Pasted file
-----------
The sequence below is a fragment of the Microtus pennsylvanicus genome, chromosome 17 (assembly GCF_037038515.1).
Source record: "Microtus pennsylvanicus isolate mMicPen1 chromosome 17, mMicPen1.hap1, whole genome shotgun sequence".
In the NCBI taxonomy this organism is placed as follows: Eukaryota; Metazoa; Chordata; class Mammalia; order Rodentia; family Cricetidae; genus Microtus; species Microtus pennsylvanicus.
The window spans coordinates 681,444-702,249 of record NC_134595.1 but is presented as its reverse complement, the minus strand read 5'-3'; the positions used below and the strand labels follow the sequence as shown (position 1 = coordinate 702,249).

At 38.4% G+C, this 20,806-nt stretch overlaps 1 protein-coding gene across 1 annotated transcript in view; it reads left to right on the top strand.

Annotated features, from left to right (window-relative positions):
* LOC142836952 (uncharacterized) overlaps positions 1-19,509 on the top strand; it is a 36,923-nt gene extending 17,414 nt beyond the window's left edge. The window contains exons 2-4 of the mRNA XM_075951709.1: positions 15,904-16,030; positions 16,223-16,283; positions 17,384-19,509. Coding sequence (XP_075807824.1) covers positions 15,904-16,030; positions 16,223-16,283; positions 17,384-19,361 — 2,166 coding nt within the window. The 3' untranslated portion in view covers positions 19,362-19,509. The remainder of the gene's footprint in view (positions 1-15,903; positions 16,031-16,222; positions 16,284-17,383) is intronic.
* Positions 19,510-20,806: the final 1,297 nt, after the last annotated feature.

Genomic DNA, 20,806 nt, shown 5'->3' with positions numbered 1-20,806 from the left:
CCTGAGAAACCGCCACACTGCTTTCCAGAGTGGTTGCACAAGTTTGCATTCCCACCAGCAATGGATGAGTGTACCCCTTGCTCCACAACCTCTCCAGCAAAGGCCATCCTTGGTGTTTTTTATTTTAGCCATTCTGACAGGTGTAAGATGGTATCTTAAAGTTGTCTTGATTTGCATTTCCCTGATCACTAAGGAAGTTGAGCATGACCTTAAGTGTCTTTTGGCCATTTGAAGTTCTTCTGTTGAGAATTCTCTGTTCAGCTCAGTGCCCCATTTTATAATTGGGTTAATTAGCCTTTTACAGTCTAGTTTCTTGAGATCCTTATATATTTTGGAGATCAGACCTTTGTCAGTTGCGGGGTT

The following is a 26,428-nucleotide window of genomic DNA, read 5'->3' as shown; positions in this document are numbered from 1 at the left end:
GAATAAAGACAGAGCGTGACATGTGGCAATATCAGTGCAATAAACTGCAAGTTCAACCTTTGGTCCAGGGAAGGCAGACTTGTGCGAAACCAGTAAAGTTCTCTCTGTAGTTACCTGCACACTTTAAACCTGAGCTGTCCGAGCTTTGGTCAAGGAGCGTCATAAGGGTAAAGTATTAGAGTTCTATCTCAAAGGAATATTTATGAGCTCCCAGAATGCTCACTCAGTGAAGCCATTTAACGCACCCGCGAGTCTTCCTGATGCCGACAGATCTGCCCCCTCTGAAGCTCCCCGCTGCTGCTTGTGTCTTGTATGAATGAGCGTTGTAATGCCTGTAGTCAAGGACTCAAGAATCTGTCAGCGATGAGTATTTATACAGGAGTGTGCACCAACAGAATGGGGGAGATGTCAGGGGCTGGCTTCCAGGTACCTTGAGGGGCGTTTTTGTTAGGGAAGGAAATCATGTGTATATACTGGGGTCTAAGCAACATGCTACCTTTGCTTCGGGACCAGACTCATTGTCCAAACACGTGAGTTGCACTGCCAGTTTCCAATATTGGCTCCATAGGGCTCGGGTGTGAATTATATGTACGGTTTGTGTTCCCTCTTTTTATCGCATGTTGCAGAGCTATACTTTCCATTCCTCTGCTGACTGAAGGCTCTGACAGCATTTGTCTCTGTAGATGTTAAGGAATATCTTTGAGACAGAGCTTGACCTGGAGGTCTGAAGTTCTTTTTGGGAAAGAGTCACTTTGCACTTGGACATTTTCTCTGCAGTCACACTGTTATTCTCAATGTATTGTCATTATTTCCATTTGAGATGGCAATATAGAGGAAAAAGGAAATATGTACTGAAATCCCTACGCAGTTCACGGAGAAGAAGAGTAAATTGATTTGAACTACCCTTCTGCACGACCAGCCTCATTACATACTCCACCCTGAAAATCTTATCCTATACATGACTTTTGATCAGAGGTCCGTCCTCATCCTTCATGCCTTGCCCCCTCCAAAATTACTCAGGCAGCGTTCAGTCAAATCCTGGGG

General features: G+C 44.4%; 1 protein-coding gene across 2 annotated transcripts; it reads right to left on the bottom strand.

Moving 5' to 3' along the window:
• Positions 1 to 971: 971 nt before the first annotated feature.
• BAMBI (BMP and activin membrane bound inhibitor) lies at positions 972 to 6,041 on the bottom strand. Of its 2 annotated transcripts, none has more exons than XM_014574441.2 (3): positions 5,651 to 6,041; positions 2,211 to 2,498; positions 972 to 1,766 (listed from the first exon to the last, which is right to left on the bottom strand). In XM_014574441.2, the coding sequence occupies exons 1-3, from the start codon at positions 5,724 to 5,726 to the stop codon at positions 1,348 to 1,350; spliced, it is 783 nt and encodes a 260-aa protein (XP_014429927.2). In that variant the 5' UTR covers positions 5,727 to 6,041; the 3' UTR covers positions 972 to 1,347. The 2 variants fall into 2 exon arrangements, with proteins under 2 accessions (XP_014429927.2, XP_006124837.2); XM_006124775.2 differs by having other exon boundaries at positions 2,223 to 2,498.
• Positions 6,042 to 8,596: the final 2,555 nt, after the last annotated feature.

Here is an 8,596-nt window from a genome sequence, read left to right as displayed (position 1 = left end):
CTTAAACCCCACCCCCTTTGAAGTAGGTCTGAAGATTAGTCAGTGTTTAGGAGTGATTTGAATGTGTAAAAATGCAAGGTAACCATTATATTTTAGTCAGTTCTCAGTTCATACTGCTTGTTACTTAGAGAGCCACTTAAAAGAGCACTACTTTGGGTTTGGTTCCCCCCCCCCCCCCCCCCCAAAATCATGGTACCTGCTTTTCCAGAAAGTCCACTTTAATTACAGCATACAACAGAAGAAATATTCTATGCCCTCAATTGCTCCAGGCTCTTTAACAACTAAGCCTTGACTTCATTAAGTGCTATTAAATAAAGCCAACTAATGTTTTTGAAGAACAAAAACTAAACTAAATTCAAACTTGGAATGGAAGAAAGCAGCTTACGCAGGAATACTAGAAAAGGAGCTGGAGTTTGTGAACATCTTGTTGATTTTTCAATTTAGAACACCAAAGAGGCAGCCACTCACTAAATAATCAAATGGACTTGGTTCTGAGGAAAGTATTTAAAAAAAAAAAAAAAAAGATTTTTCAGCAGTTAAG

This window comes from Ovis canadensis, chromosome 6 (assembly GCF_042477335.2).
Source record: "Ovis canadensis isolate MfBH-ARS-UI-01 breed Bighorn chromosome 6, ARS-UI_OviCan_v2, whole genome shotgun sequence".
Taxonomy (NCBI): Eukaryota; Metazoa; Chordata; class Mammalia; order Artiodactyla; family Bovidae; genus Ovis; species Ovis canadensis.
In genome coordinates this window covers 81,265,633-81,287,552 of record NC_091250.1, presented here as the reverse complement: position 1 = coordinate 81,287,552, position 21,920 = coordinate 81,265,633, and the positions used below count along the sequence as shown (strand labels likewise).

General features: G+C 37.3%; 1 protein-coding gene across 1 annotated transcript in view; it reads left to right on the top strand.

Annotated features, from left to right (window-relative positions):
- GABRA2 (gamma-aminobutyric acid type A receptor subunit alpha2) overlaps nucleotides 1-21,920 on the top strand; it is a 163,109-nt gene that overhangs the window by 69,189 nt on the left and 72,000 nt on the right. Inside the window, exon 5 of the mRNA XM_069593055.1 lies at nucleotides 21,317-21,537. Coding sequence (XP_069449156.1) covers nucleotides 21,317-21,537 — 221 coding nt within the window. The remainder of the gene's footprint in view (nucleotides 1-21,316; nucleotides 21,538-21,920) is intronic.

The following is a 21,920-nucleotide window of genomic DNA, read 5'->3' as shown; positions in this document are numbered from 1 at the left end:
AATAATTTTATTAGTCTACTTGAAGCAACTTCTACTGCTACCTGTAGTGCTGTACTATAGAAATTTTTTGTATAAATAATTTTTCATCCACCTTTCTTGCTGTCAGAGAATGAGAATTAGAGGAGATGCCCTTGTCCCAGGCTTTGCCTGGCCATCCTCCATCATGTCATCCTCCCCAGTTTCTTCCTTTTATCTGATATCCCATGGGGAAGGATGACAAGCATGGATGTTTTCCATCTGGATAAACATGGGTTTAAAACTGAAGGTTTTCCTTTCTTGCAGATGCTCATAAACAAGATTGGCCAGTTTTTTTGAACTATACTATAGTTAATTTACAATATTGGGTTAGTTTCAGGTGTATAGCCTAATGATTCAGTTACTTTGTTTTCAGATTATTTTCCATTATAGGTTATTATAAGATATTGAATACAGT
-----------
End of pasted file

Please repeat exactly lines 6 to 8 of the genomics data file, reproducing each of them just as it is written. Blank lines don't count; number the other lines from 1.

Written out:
Annotated features, from left to right (window-relative positions):
* LOC142836952 (uncharacterized) overlaps positions 1-19,509 on the top strand; it is a 36,923-nt gene extending 17,414 nt beyond the window's left edge. The window contains exons 2-4 of the mRNA XM_075951709.1: positions 15,904-16,030; positions 16,223-16,283; positions 17,384-19,509. Coding sequence (XP_075807824.1) covers positions 15,904-16,030; positions 16,223-16,283; positions 17,384-19,361 — 2,166 coding nt within the window. The 3' untranslated portion in view covers positions 19,362-19,509. The remainder of the gene's footprint in view (positions 1-15,903; positions 16,031-16,222; positions 16,284-17,383) is intronic.
* Positions 19,510-20,806: the final 1,297 nt, after the last annotated feature.